We shall have occasion in the third discourse to refer to forms of Christian heresy or of semi-Christian16 speculation indisputably pointed to by St. John, and prevalent in Asia Minor when the Apostle wrote. But besides this, several other points of contact with Ephesus can be detected in the Epistles before us. (1) The first Epistle closes with a sharp decisive warning, expressed in a form which could only have been employed when those who were addressed habitually lived in an atmosphere saturated with idolatry, where the social temptations to come to terms with idolatrous practices were powerful and ubiquitous. This was no doubt true of many other places at the time, but it was pre-eminently true of Ephesus. Certain of the Gnostic Christian sects in Ionia held lax views about "eating things sacrificed unto idols," although fornication was a general accompaniment of such a compliance. Two of the angels of the Seven Churches of Asia within the Ephesian group—the angels of Pergamum and of Thyatira—receive especial admonition from the Lord upon this subject. These considerations prove that the command, "Children, guard yourselves from the idols," had a very special suitability to the conditions of life in Ephesus. (2) The population of Ephesus was of a very composite kind. Many were attracted to the capital of Ionia by its reputation as the capital of the pleasures of the world. It was also the centre of an enormous trade by land and sea. Ephesus, Alexandria, Antioch and Corinth were the four cities where at that period all races and all religions of civilised men were most largely represented. Now the First Epistle of St. John has a peculiar breadth in its representation of the purposes of God. Christ is not merely the fulfilment of the hopes of one particular people. The Church is not merely destined to be the home of a handful of spiritual citizens. The Atonement is as wide as the race of man. "He is the propitiation17 for the whole world;" "we have seen, and bear witness that the Father sent the Son as Saviour of the world."2323    St. John ii. 2, iv. 14. A cosmopolitan population is addressed in a cosmopolitan epistle. (3) We have seen that the gaiety and sunshine of Ephesus was sometimes darkened by the shadows of a world of magic, that for some natures Ionia was a land haunted by spiritual terrors. He must be a hasty student who fails to connect the extraordinary narrative in the nineteenth chapter of the Acts with the ample and awful recognition in the Epistle to the Ephesians of the mysterious conflict in the Christian life against evil intelligences, real, though unseen.2424    "We wrestle not against flesh and blood, but against," etc. Eph. vi. 12-17. The brilliant rationalist may dispose of such things by the convenient and compendious method of a sneer. "Such narratives as that" (of St. Paul's struggle with the exorcists at Ephesus) "are disagreeable little spots in everything that is done by the people. Though we cannot do a thousandth part of what St. Paul did, we have a system of physiology and of medicine very superior to his."2525    Saint Paul, Renan, 318, 319. Perhaps he had a system of spiritual diagnosis very superior to ours. In the epistle to the Angel of the Church of Thyatira, mention is made of "the woman Jezebel, which calleth herself a prophetess,"2626    For the almost certain reference here to the Chaldean Sybil Sambethe, see Apoc ii. 20, Archdeacon Lee's note in Speaker's Commentary, N.T., iv. 527, 534, 535, and Dean Blakesley (art. Thyatira, Dict. of the Bible). who led astray the servants of Christ. St. John surely addresses himself to a community where influences precisely of this kind exist, and are recognised when he writes,—"Beloved, believe18 not every spirit, but try the spirits whether they are of God: because many false prophets are gone out into the world.... Every spirit that confesseth not Jesus is not of God."2727    1 John iv. 1, 3. The Church or Churches, which the First Epistle directly contemplates, did not consist of men just converted. Its whole language supposes Christians, some of whom had grown old and were "fathers" in the faith, while others who were younger enjoyed the privilege of having been born and brought up in a Christian atmosphere. They are reminded again and again, with a reiteration which would be unaccountable if it had no special significance, that the commandment "that which they heard," "the word," "the message," is the same which they "had from the beginning."2828    1 John ii. 7, ii. 24, iii. 11; 2 John vv. 5, 6. The passage in ii. 24 is a specimen of that simple emphasis, that presentation of a truth or duty under two aspects, which St. John often produces merely by an inversion of the order of the words. "Ye—what ye heard from the beginning let it abide in you. If what from the beginning ye heard abide in you" (ὁ ηκουσατε απ' αρχης ... ὁ απ' αρχης ηκουσατε). The emphasis in the first clause is upon the fact of their having heard the message; in the second upon this feature of the message—that it was given in the beginning of Christianity amongst them, and kept unchanged until the present time. Cf. εντολη παλαια (ii. 7) with αρχαιος = "of the early Christian time," in Polycarp, Ep. ad Philipp., i. Now this will exactly suit the circumstances of a Church like the Ephesian, to which another Apostle had originally preached the Gospel many years before.2929    Acts xviii. 18-21. To these general links connecting our Epistles with Ephesus, a few of less importance, yet not without significance, may be added. (1) The name of Demetrius (3 John 12) is certainly suggestive of the holy city of the earth-mother (Acts xix. 24, 38). Vitruvius assigns the completion of the temple of Ephesus to an architect of the name, and calls him "servus Dianæ." (2) St. John in his Gospel adopts, as if instinctively, the computation of time which was used in Asia Minor (John iv. 6, xix. 4 — Hefel. Martyrium S. Polycarp. xxi.). On the same principle he speaks in the Apocalypse of "day and night" (Apoc. iv. 8, vii. 15, xii. 10, xiv. 11, xx. 10); St. Paul, on the other hand, speaks of "night and day" (1 Tim. v. 5). It is a very real indication of the accuracy of the report of words in the Acts that, while St. Luke himself uses either form indifferently (Luke ii. 37, xviii. 2), St. Paul, as quoted by him, always says "night and day" (Acts xx. 31, xxvi. 7). (3) Is it merely fanciful to conjecture that the unusual αγαθοποιων (3 John 11) may be an allusion to the astrological language in which alone the term is ever used outside a very few instances in the sacred writers? "He only is under a good star, and has beneficent omens for his life." Balbillus, one of the most famous astrologers of antiquity, the confidant of Nero and Vespasian, was an Ephesian, and almost supreme in Ephesus, not long before St. John's arrival there. Sueton., Neron., 36.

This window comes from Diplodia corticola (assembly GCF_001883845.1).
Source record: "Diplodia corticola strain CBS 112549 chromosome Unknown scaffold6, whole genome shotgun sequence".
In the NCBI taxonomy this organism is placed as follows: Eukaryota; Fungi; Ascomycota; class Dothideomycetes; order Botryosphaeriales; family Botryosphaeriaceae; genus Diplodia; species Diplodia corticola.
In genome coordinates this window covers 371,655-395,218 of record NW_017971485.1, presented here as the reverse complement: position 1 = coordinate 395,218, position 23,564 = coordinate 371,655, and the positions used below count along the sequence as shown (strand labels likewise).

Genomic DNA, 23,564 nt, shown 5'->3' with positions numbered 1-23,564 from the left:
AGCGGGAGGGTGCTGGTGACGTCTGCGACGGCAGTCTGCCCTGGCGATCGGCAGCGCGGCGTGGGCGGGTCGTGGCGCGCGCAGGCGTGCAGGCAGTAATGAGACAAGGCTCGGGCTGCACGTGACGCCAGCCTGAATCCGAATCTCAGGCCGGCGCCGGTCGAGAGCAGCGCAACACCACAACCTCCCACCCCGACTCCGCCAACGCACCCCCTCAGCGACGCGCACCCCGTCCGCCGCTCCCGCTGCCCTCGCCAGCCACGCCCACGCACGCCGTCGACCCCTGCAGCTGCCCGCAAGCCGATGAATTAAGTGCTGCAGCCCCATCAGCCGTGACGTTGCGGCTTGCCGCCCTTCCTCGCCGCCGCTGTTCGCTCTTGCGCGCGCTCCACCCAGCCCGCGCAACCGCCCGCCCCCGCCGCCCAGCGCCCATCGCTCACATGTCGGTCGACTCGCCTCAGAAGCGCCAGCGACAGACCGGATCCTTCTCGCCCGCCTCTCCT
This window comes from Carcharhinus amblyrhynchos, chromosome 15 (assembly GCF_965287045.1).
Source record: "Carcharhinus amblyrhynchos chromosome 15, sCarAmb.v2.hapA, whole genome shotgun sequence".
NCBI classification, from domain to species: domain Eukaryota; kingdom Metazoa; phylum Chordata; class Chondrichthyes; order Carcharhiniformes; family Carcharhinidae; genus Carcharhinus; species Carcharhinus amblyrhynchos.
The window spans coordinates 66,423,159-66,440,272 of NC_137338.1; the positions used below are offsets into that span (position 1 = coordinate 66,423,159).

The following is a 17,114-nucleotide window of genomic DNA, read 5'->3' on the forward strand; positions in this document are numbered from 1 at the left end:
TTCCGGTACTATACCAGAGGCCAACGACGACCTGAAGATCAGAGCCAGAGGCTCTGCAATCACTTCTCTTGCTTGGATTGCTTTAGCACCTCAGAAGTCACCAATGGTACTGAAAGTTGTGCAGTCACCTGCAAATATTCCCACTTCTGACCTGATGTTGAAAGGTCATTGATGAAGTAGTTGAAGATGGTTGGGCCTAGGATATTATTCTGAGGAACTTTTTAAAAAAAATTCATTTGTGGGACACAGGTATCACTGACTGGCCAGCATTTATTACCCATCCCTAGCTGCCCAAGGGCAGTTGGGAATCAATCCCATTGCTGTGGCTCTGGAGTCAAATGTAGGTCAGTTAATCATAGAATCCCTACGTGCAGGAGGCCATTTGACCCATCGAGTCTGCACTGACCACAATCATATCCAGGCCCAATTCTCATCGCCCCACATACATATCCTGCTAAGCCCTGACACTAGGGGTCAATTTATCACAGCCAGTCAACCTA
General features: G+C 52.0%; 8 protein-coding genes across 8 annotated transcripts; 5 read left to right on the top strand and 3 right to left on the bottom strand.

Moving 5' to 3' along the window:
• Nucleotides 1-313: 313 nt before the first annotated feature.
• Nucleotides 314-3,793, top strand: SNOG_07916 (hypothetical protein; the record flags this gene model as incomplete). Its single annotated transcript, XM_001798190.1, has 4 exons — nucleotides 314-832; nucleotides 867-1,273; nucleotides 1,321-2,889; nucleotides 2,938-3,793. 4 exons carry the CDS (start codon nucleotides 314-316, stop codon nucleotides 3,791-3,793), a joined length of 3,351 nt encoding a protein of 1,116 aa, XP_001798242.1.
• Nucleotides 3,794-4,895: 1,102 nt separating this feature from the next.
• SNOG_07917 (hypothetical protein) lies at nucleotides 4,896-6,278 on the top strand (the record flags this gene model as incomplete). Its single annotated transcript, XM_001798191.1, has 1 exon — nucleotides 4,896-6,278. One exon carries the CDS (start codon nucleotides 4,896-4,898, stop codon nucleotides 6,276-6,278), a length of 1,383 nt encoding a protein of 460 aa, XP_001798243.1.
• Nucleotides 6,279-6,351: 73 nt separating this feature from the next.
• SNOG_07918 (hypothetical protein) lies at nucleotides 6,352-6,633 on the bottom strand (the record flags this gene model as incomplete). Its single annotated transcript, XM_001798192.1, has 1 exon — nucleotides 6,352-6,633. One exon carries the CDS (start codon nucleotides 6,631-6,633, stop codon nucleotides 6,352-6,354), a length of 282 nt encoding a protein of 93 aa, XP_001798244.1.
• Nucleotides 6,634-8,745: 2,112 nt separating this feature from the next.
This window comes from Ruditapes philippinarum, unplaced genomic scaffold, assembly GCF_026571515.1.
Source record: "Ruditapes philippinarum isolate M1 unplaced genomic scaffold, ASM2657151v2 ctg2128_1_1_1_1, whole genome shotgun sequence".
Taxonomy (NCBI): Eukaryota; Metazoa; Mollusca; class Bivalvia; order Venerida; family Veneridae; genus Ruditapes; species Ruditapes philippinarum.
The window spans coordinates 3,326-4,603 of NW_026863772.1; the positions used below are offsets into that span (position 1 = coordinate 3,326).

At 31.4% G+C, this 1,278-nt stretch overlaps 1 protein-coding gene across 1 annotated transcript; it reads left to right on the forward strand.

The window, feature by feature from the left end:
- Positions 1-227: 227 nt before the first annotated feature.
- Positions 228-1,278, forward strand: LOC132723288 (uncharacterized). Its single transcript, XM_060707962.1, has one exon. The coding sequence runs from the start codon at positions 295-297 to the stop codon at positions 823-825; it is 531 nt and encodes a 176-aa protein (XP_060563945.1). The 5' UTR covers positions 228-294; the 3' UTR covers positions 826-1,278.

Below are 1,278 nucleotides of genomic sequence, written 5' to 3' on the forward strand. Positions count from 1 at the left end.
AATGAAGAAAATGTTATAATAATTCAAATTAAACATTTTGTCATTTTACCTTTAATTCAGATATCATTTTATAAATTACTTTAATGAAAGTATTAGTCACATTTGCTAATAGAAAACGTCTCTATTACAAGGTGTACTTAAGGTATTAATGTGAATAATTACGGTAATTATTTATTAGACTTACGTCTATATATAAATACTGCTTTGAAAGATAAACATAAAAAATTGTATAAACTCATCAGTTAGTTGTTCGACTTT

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On the whole, we have in favour of assigning these Epistles to Ionian and Ephesian surroundings a considerable amount of external evidence. The general characteristics of the First Epistle consonant with the view of their origin which we have advocated are briefly these. (1) It is addressed to readers who were encompassed by peculiar temptations to make a compromise with idolatry. (2) It has an amplitude and generality of tone which befitted one who wrote to a Church which embraced members from many countries, and was thus in contact with men of many races and religions. (3) It has a peculiar solemnity of reference to the invisible world of spiritual evil and to its terrible influence upon the human mind. (4) The Epistle is pervaded by a desire to have it recognised that the creed and law of practice which it asserts is absolutely one with that which had been proclaimed by earlier heralds of the cross to the same community. Every one of these characteristics is consistent with the destination of the Epistle for the Christians of Ephesus in the first instance. Its polemical element, which we are presently to discuss, adds to an accumulation20 of coincidences which no ingenuity can volatilise away. The Epistle meets Ephesian circumstances; it also strikes at Ionian heresies.

Aïa-so-Louk,3030    Aïa-so-Louk, a corruption of ἁγιος θεολογος, holy theologian (or ἁγια θεολογου, holy city of the theologian). Some scholars, however, assert that the word is often pronounced and written aiaslyk, with the common Turkish termination lyk. See S. Paul (Renan, 342, note 2). the modern name of Ephesus, appears to be derived from two Greek words which speak of St. John the divine, the theologian of the Church. As the memory of the Apostle haunts the city where he so long lived, even in its fall and long decay under its Turkish conquerors,—and the fatal spread of the malaria from the marshes of the Cayster—so a memory of the place seems to rest in turn upon the Epistle, and we read it more satisfactorily while we assign to it the origin attributed to it by Christian antiquity, and keep that memory before our minds.